Every Friday, SAfm’s radio anchor Sakina Kamwendo speaks to Martin Creamer, publishing editor of Engineering News & Mining Weekly. Reported here is this Friday’s At the Coalface transcript:
Kamwendo: Investment in mineral exploration has sunk to its lowest level since the start of our democracy in 1994.
Creamer: This was the sad news from the Joburg Indaba, which took place this week. This is the ninth Joburg Indaba. At the eighth Joburg Indaba we had the Department of Mineral Resources and Energy, the DMRE, promise that they would have an exploration strategy in place by the start of the year.
We heard from the Minister that that has now been completed and it is going to go to Cabinet, but it is just these delays all the time that were really lamented at the Joburg Indaba, because you get some strong strident statements made that deadlines will be met, but it never seems to happen. The sentiment was put over that we used to be very good at putting forward planning and policy, but were not good at implementation. Now they are starting to wonder if we are also bad at putting forward plans, because these things take so long to come forward.
We know that the mining industry saved our economy. They paid triple the tax that they normally pay. This is an industry that needs to be boosted, but instead if you don’t explore, it will actually mean that the industry is going to die at some stage. Every ounce you take out of the ground you need to put another ounce back to keep up the momentum and this is just not happening.
Kamwendo: South Africans are being hurt by companies of significance not being open to public scrutiny.
Creamer: We need business transparency in the mining sector in particular, and the Johannesburg Stock Exchange (JSE) can provide such openness, but we are finding that companies do not want to go on the JSE. They do not want to be seen. They hide under the radar. There are certain obligations that you have if you are on the JSE and you have to report.
But we have got some very big companies that prefer to stay under the radar. We have got mining companies employing thousands of people. They have many mines in their group and they have got environmental, social and economic obligations of significance, but they stay off the stock exchange so nobody can see what is actually going on. We know with mining there can be so much corruption if you do not have transparency. Your transfer pricing can be wrong.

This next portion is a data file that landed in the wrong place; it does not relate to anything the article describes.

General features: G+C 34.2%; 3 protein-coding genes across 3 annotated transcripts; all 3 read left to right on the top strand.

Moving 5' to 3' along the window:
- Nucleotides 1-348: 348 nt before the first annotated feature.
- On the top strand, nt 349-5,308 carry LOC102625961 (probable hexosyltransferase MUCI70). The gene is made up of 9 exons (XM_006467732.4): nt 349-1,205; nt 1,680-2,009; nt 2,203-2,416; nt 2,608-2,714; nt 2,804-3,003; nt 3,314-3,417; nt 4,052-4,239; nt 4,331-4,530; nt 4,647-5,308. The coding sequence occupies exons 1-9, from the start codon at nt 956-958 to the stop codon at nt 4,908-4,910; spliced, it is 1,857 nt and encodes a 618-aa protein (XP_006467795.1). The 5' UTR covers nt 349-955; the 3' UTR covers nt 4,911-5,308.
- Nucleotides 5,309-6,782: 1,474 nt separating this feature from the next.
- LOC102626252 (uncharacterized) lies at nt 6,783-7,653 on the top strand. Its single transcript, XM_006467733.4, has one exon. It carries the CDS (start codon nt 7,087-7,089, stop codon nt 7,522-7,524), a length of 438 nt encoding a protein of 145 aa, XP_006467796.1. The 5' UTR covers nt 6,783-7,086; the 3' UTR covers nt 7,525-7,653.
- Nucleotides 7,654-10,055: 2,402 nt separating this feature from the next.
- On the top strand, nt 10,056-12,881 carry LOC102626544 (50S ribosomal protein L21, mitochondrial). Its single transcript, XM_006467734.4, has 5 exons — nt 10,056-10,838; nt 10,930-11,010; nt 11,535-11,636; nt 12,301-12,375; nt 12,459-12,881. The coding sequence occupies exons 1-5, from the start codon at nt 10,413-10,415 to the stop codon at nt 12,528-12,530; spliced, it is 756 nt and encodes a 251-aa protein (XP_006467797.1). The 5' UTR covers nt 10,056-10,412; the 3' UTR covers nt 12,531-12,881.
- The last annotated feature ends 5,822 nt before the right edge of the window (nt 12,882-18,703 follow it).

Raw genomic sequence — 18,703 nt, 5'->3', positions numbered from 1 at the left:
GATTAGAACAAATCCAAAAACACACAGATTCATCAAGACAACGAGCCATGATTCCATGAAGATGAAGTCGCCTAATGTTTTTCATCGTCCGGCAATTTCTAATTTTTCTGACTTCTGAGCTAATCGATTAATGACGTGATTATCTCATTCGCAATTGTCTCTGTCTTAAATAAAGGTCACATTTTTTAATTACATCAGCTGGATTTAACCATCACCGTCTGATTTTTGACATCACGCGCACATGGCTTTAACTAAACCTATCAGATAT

These companies export and they can do all sorts of things with the exportation if you are not watching them. They also have rehabilitation obligations that need to be monitored. So the call is being made that if you are a socially significant company, if you are environmentally significant company and if you are economically significant company, you should be forced to go on the stock exchange, in this case the JSE. If you are a mining company you are actually taking ore out of the ground that belongs to the people of South Africa. That happened since 1994, where the State became the custodian of the minerals and metals in the ground.
We, as the South African people, became the custodian of those assets. So we, as the South African people, should be also told exactly what is going on there on a regular basis. But this is not happening. You find that the number of companies on the stock exchange is dwindling. It has gone from 700 to 305 trading. There are some big companies coming off.
There was one company that came on, but only because of an unbundling. Most of the time the small companies that do want to get on, can’t get on, because they do not get funding anymore, largely because the Association for Savings and Investments South Africa (ASISA) has taken up the bulk of savings and has investment rules that result in only bigger companies that are already trading receiving investment. There are very few stock brokers anymore. There is so much changing and there should be an insistence that big companies that are socially, environmentally and economically significant are obliged to list on the exchange so we can see what is going on.
Kamwendo: Major mining licence backlogs are delaying job creation.
Creamer: This is the thing. Parliament has been told that there is a backlog of 5 000 prospecting and minerals right applications. Again, at the Joburg Indaba questioning came up, on to what extent this backlog is being taken away. You don’t get a clear answer. People calculate that at the rate this is happening, it could take ten years to get rid of the backlog.
Now, if you do not actually award these mining, prospecting and exploration rights, you stop an enormous supply chain from proceeding. We know that the mining industry has a supply chain second to none. If you do not give these rights to these mining activities and exploration the activity of the mining does not take place, processing is not required, and there are so many associated jobs that are not created. The plea is now going out for much more capacity to be created inside the DMRE so it can actually get rid of its backlog, because in getting rid of the backlog, it has the potential to create so many jobs not only in mining itself, but right along the supply chain.
We know how long that supply chain is. It is not only engineering, banking and a multiplicity of servicing, but it is ports, rail and all sorts of activities along the logistics front. You need to get the activities going. You don’t put the licences through, mining’s linkages will not be propagated in the way that is a win-win for all. Mining is the flywheel that sets so much in motion. But we did not get clear indications from the Minister at the Joburg Indaba as to what they are going to do to get rid of this terrible backlog.
Kamwendo: Thanks very much. Martin Creamer is publishing editor of Engineering News & Mining Weekly.